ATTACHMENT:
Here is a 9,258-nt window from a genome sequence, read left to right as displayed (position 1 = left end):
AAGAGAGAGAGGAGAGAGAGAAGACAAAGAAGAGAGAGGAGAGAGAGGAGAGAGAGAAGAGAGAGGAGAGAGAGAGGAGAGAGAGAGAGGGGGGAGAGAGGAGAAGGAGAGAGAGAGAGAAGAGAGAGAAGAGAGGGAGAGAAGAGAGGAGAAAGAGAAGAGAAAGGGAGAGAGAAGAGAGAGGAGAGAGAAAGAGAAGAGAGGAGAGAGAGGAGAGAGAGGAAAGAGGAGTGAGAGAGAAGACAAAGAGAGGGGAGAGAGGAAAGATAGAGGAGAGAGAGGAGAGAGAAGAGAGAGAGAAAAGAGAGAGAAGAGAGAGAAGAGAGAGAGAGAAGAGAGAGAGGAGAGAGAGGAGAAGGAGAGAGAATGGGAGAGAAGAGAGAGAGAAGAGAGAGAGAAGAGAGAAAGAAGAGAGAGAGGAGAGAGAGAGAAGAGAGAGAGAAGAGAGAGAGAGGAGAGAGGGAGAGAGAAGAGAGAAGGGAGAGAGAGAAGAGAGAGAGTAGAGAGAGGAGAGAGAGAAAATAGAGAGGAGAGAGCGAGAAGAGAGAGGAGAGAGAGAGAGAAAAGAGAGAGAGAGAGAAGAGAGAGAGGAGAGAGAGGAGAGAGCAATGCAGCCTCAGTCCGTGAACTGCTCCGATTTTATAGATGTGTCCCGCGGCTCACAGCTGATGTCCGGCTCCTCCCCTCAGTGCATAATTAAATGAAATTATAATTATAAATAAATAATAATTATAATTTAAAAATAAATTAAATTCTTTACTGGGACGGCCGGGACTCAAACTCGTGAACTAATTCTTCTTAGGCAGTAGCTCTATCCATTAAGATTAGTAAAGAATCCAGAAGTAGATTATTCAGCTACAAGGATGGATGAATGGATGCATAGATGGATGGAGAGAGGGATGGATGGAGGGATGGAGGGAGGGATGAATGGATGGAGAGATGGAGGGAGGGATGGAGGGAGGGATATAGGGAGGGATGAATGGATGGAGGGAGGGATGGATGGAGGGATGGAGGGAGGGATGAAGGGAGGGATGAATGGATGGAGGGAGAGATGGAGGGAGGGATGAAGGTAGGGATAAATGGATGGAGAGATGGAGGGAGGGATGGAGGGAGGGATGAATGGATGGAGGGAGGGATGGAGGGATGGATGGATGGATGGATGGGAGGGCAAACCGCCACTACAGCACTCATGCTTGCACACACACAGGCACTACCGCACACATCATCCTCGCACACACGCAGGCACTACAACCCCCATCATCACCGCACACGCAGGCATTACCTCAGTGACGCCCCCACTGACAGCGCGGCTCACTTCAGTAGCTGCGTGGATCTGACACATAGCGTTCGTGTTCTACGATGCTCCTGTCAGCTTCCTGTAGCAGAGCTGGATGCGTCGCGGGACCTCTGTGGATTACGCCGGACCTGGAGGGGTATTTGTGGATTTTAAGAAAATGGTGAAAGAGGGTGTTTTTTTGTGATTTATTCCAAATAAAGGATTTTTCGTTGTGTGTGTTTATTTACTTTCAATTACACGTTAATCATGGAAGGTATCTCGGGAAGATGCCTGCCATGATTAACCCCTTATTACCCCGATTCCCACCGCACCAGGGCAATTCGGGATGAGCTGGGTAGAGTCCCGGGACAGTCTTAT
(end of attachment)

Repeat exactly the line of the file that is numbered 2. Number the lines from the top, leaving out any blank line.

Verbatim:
AAGAGAGAGAGGAGAGAGAGAAGACAAAGAAGAGAGAGGAGAGAGAGGAGAGAGAGAAGAGAGAGGAGAGAGAGAGGAGAGAGAGAGAGGGGGGAGAGAGGAGAAGGAGAGAGAGAGAGAAGAGAGAGAAGAGAGGGAGAGAAGAGAGGAGAAAGAGAAGAGAAAGGGAGAGAGAAGAGAGAGGAGAGAGAAAGAGAAGAGAGGAGAGAGAGGAGAGAGAGGAAAGAGGAGTGAGAGAGAAGACAAAGAGAGGGGAGAGAGGAAAGATAGAGGAGAGAGAGGAGAGAGAAGAGAGAGAGAAAAGAGAGAGAAGAGAGAGAAGAGAGAGAGAGAAGAGAGAGAGGAGAGAGAGGAGAAGGAGAGAGAATGGGAGAGAAGAGAGAGAGAAGAGAGAGAGAAGAGAGAAAGAAGAGAGAGAGGAGAGAGAGAGAAGAGAGAGAGAAGAGAGAGAGAGGAGAGAGGGAGAGAGAAGAGAGAAGGGAGAGAGAGAAGAGAGAGAGTAGAGAGAGGAGAGAGAGAAAATAGAGAGGAGAGAGCGAGAAGAGAGAGGAGAGAGAGAGAGAAAAGAGAGAGAGAGAGAAGAGAGAGAGGAGAGAGAGGAGAGAGCAATGCAGCCTCAGTCCGTGAACTGCTCCGATTTTATAGATGTGTCCCGCGGCTCACAGCTGATGTCCGGCTCCTCCCCTCAGTGCATAATTAAATGAAATTATAATTATAAATAAATAATAATTATAATTTAAAAATAAATTAAATTCTTTACTGGGACGGCCGGGACTCAAACTCGTGAACTAATTCTTCTTAGGCAGTAGCTCTATCCATTAAGATTAGTAAAGAATCCAGAAGTAGATTATTCAGCTACAAGGATGGATGAATGGATGCATAGATGGATGGAGAGAGGGATGGATGGAGGGATGGAGGGAGGGATGAATGGATGGAGAGATGGAGGGAGGGATGGAGGGAGGGATATAGGGAGGGATGAATGGATGGAGGGAGGGATGGATGGAGGGATGGAGGGAGGGATGAAGGGAGGGATGAATGGATGGAGGGAGAGATGGAGGGAGGGATGAAGGTAGGGATAAATGGATGGAGAGATGGAGGGAGGGATGGAGGGAGGGATGAATGGATGGAGGGAGGGATGGAGGGATGGATGGATGGATGGATGGGAGGGCAAACCGCCACTACAGCACTCATGCTTGCACACACACAGGCACTACCGCACACATCATCCTCGCACACACGCAGGCACTACAACCCCCATCATCACCGCACACGCAGGCATTACCTCAGTGACGCCCCCACTGACAGCGCGGCTCACTTCAGTAGCTGCGTGGATCTGACACATAGCGTTCGTGTTCTACGATGCTCCTGTCAGCTTCCTGTAGCAGAGCTGGATGCGTCGCGGGACCTCTGTGGATTACGCCGGACCTGGAGGGGTATTTGTGGATTTTAAGAAAATGGTGAAAGAGGGTGTTTTTTTGTGATTTATTCCAAATAAAGGATTTTTCGTTGTGTGTGTTTATTTACTTTCAATTACACGTTAATCATGGAAGGTATCTCGGGAAGATGCCTGCCATGATTAACCCCTTATTACCCCGATTCCCACCGCACCAGGGCAATTCGGGATGAGCTGGGTAGAGTCCCGGGACAGTCTTAT